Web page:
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Florence recovery requires unity

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At the time of this writing, we are experiencing the beginning of the end of the rain from Hurricane Florence here in the east. It’s still gray and windy, and even the slightest glimmer of sunshine would be welcome.

As most of you know, my family and I live in New Bern. On Wednesday, Sept. 12, we evacuated to Cypress Glen in Greenville, a senior living facility where my in-laws live. They were gracious enough to take us in to their two-bedroom apartment so we could get out of New Bern. Though it’s been cramped, I am very grateful for their hospitality and patience at this time.

We still don’t know how much longer we will be here, as the roads back to New Bern are impassable and there is a threat of flash flooding from the remains of Florence, which has moved on. All the water from points west has to go somewhere, and it will be coming this way. Estimates are saying we could see flooding surpassing that of Matthew just a couple years ago.

We are comfortable, dry and well-fed. We have power and internet. There are other families here who have taken shelter with loved ones. There is a true feeling of guilt, as there are thousands of people who are struggling with just the basic necessities in outlying areas.

Trust me, folks, wanting to help and needing help can sometimes feel just the same. I watch the footage on television and online and see my town flooded and I want to go home. Not to get back to normal, mind you, but to help those in need. There are still reports of rescues going on. The Cajun Navy, first responders from nationwide, local authorities and the Coast Guard have been freeing people from the flood zones. With the rains falling in the west, these flood zones in the east are only going to grow larger.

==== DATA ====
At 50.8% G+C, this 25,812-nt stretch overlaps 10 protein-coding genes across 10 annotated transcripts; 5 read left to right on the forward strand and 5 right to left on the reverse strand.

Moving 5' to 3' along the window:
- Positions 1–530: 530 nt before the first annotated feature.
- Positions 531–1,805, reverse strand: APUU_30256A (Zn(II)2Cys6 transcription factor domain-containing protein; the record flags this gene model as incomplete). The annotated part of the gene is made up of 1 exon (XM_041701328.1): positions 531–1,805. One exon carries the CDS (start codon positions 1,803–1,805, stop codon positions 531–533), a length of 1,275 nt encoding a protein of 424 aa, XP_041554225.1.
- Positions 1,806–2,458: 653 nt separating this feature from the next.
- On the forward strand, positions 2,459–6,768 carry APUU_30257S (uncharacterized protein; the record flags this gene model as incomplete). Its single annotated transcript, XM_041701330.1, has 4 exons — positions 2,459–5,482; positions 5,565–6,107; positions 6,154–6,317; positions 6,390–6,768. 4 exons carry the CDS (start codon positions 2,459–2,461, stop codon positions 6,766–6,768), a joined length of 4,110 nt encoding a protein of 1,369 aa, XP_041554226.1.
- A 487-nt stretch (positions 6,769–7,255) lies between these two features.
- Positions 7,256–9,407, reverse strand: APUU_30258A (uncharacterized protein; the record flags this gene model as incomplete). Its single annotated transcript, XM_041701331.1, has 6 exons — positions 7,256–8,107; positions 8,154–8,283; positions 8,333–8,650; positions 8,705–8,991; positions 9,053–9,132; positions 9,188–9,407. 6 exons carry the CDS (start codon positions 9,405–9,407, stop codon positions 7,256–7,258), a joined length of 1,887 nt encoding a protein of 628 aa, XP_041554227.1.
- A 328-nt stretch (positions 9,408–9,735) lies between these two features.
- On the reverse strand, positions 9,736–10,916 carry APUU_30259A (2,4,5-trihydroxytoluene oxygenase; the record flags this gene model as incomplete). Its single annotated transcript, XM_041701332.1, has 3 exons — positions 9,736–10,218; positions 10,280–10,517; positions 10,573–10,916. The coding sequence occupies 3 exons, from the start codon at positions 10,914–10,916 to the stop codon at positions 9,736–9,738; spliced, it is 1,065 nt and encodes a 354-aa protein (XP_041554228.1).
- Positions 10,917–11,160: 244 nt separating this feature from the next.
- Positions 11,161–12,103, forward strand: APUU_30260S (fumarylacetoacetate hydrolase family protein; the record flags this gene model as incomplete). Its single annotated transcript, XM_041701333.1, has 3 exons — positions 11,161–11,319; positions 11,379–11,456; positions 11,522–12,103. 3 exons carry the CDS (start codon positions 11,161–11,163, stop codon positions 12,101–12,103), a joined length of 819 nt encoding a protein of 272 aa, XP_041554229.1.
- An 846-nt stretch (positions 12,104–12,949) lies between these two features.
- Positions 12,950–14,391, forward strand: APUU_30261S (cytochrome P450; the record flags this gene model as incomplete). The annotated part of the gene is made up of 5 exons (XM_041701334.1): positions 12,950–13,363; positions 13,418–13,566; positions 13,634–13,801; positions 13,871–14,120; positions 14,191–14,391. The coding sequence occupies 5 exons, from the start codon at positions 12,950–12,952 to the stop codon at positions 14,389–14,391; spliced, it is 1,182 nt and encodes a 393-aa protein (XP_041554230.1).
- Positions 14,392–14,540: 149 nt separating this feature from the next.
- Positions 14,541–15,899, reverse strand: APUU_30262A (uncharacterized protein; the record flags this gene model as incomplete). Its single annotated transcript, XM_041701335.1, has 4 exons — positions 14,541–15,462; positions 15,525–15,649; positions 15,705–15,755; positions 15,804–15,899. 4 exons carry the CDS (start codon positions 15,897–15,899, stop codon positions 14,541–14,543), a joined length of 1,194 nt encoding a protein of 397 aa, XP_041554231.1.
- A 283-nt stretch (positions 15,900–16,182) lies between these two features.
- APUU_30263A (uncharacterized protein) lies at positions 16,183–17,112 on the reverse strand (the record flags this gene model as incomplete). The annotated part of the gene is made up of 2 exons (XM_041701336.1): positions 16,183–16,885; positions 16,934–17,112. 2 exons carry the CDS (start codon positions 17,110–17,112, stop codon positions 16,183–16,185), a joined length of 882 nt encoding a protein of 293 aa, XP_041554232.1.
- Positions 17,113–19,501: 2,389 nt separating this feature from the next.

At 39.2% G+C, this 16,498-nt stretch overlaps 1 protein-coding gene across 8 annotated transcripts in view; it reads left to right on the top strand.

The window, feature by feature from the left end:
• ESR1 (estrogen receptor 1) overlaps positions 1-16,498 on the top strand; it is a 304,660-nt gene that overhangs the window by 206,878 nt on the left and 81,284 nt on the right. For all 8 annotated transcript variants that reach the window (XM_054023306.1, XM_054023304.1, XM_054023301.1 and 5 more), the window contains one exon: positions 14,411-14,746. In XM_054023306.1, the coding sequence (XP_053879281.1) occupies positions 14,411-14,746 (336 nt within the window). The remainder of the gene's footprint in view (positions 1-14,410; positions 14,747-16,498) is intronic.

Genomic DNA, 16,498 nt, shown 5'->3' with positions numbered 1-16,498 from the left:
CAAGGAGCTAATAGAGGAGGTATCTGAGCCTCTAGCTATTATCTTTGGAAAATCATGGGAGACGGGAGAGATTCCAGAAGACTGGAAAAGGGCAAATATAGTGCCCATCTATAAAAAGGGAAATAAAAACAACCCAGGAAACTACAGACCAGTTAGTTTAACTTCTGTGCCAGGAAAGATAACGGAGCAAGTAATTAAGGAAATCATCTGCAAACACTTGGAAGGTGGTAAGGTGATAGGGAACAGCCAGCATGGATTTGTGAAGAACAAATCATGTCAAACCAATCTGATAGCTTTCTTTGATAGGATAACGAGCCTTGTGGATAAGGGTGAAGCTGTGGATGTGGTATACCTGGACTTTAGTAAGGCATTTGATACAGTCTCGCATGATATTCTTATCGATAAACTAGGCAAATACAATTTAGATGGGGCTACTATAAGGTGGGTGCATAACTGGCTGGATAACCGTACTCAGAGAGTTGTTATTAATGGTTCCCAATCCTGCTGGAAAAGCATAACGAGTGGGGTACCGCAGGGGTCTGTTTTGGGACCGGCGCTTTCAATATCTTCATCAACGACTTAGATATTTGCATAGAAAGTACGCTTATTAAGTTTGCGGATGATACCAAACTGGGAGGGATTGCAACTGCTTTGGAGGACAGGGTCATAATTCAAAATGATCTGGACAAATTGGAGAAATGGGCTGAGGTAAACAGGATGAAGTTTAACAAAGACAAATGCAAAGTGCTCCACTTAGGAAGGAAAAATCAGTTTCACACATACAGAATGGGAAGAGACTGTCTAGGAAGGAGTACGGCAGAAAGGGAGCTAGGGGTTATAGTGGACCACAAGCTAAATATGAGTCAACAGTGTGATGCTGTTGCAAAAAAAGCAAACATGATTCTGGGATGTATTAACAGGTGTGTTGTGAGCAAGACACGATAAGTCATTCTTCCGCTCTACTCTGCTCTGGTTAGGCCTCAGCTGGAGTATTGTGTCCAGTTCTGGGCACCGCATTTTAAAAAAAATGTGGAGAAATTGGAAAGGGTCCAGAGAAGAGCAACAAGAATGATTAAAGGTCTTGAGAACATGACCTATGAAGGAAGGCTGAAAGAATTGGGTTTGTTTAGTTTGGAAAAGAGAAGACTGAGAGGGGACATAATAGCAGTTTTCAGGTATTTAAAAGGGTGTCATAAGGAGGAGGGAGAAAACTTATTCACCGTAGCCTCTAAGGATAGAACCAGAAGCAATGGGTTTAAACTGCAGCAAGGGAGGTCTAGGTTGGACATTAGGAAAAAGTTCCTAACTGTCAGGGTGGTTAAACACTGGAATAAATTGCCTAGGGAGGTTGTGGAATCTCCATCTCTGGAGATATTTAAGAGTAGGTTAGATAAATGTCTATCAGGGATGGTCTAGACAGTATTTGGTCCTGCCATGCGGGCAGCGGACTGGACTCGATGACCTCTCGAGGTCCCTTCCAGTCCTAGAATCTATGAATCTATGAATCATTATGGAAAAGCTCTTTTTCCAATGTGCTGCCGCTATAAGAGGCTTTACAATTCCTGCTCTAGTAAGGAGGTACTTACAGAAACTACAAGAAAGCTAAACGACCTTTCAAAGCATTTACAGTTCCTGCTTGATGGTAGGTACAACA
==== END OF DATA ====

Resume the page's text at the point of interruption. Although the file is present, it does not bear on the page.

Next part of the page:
We were up all night as the storm came in, watching online as people began to reach out for help. Word would get out, someone would see it online, and together, we would send the information to rescuers. A personal friend was helped to safety because of the power of social media.

Social media has also allowed rumors and false information to spread like wildfire. There were reports of bodies floating out of a downtown New Bern hotel, until they were quickly quashed by the hotel staff themselves when they posted that nothing of the sort was going on and the guests were enjoying a breakfast of bacon and eggs.

I am not a reporter. I am not out in the streets surveying damage. I’m just a guy who writes funny stuff in the paper each week. I give credit and kudos to the reporters and photojournalists who are out in the elements now and in the coming days to bring you accurate information and facts.

Please, if you need anything at all, do not hesitate to reach out. Utilize the resources that are being provided for you. I highly recommend the ReadyNC app for your smartphone. This has been doing a good job of providing up-to-the-minute information about weather, road conditions, evacuation orders and such.

There will be a lot of recovery in the coming weeks and months. It can and will be done. It will not be easy.

Perhaps if we take the time to put aside our divisions and put our hands to work together, we will get through this. I remember the day of Sept. 12, 2001. National pride was at its peak and there were no divisions. We need this now in North Carolina.

If you have internet access and do not know where to turn for information and resources in your area, please post on my “Joe Weaver, Columnist” Facebook page, and I will do my best to assist you in finding help.

It is a long road we are traveling, but we are traveling it together.

Joe Weaver, a native of Baltimore, is a husband, father, pawnbroker and gun collector. From his home in New Bern, he writes on the lighter side of family life. His column normally appears each Saturday.